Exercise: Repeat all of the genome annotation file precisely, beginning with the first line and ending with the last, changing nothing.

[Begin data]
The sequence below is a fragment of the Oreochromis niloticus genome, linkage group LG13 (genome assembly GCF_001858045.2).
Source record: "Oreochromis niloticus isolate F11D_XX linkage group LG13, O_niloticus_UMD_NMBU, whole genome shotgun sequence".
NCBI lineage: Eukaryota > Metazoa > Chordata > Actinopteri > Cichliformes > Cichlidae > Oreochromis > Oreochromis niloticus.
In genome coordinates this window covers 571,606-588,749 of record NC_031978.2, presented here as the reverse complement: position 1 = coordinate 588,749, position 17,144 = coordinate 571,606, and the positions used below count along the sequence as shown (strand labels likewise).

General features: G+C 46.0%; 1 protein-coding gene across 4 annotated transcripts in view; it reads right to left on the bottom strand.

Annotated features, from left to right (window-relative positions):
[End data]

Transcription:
The sequence below is a fragment of the Oreochromis niloticus genome, linkage group LG13 (genome assembly GCF_001858045.2).
Source record: "Oreochromis niloticus isolate F11D_XX linkage group LG13, O_niloticus_UMD_NMBU, whole genome shotgun sequence".
NCBI lineage: Eukaryota > Metazoa > Chordata > Actinopteri > Cichliformes > Cichlidae > Oreochromis > Oreochromis niloticus.
In genome coordinates this window covers 571,606-588,749 of record NC_031978.2, presented here as the reverse complement: position 1 = coordinate 588,749, position 17,144 = coordinate 571,606, and the positions used below count along the sequence as shown (strand labels likewise).

General features: G+C 46.0%; 1 protein-coding gene across 4 annotated transcripts in view; it reads right to left on the bottom strand.

Annotated features, from left to right (window-relative positions):